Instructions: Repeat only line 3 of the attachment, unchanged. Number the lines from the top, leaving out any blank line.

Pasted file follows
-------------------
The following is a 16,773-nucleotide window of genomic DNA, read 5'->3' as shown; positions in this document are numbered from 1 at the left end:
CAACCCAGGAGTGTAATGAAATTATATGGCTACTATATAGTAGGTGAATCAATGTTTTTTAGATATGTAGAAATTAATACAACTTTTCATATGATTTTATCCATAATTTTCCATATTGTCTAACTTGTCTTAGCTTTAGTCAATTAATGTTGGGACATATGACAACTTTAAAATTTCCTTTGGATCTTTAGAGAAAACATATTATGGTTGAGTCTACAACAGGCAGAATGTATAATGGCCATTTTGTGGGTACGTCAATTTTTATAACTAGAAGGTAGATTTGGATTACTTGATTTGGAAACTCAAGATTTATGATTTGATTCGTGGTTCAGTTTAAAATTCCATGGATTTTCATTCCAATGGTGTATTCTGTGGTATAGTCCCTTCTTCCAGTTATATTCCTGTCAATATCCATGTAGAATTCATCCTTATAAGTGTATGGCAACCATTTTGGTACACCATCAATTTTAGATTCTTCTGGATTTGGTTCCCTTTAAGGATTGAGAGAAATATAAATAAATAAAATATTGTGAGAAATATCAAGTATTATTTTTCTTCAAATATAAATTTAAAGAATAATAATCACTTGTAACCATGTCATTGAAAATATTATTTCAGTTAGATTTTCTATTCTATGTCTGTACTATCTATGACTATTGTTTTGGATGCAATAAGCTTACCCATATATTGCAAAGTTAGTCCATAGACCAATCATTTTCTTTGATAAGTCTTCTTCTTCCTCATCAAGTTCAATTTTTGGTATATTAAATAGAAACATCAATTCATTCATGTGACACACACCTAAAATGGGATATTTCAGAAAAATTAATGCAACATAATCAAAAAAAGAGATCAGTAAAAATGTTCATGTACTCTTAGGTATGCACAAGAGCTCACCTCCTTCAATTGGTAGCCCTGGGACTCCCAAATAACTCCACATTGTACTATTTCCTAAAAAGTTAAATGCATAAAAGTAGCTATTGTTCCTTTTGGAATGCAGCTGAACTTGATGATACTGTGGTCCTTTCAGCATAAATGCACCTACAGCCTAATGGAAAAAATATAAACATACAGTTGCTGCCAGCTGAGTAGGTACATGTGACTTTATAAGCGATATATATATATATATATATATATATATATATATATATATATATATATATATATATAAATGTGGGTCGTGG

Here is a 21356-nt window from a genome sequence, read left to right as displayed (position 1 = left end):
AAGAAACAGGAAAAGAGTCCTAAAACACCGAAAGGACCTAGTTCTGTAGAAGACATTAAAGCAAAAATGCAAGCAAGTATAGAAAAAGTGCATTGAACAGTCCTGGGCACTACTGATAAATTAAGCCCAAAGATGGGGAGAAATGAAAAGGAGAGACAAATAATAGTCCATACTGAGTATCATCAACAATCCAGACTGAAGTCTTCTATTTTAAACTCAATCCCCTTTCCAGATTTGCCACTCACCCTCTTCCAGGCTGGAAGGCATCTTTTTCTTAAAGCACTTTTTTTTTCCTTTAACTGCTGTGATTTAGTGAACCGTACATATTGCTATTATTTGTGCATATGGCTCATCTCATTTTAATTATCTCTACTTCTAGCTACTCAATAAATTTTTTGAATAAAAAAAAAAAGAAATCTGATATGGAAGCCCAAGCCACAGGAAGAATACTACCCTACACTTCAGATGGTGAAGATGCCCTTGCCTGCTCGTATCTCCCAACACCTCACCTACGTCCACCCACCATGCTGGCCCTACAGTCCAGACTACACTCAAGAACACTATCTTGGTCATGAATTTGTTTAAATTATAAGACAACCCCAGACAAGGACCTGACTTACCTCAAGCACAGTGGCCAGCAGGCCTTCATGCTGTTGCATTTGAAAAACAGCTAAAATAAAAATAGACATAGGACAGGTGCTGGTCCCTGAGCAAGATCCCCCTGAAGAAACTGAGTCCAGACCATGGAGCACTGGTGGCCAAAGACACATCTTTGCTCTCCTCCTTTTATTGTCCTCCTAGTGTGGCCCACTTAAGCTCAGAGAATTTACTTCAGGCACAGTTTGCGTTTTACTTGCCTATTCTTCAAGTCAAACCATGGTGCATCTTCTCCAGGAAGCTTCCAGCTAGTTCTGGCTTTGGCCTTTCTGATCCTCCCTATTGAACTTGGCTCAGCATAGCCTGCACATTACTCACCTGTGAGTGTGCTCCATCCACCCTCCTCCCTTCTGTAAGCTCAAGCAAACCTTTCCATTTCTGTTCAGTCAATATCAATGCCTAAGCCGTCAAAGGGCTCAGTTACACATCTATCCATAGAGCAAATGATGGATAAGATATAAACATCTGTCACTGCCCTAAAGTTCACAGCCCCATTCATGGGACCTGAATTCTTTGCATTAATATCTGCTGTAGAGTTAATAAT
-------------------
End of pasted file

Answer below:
Here is a 21356-nt window from a genome sequence, read left to right as displayed (position 1 = left end):